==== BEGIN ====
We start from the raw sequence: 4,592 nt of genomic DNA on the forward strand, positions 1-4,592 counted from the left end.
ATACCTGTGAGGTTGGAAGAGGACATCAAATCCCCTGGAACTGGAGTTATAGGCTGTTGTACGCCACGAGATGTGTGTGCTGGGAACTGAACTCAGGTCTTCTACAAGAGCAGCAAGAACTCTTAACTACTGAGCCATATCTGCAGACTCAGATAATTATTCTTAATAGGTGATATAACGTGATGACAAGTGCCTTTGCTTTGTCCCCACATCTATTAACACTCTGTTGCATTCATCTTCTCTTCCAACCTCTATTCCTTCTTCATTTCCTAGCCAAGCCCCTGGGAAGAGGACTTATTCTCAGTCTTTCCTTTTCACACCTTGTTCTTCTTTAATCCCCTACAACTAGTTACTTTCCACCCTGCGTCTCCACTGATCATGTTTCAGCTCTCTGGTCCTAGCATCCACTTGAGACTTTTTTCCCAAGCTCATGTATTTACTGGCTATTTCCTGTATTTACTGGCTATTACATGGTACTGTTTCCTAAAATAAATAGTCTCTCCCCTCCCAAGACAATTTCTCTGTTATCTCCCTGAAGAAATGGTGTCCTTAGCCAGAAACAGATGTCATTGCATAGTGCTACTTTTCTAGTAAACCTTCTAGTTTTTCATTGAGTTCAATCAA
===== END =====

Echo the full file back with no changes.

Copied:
We start from the raw sequence: 4,592 nt of genomic DNA on the forward strand, positions 1-4,592 counted from the left end.
ATACCTGTGAGGTTGGAAGAGGACATCAAATCCCCTGGAACTGGAGTTATAGGCTGTTGTACGCCACGAGATGTGTGTGCTGGGAACTGAACTCAGGTCTTCTACAAGAGCAGCAAGAACTCTTAACTACTGAGCCATATCTGCAGACTCAGATAATTATTCTTAATAGGTGATATAACGTGATGACAAGTGCCTTTGCTTTGTCCCCACATCTATTAACACTCTGTTGCATTCATCTTCTCTTCCAACCTCTATTCCTTCTTCATTTCCTAGCCAAGCCCCTGGGAAGAGGACTTATTCTCAGTCTTTCCTTTTCACACCTTGTTCTTCTTTAATCCCCTACAACTAGTTACTTTCCACCCTGCGTCTCCACTGATCATGTTTCAGCTCTCTGGTCCTAGCATCCACTTGAGACTTTTTTCCCAAGCTCATGTATTTACTGGCTATTTCCTGTATTTACTGGCTATTACATGGTACTGTTTCCTAAAATAAATAGTCTCTCCCCTCCCAAGACAATTTCTCTGTTATCTCCCTGAAGAAATGGTGTCCTTAGCCAGAAACAGATGTCATTGCATAGTGCTACTTTTCTAGTAAACCTTCTAGTTTTTCATTGAGTTCAATCAA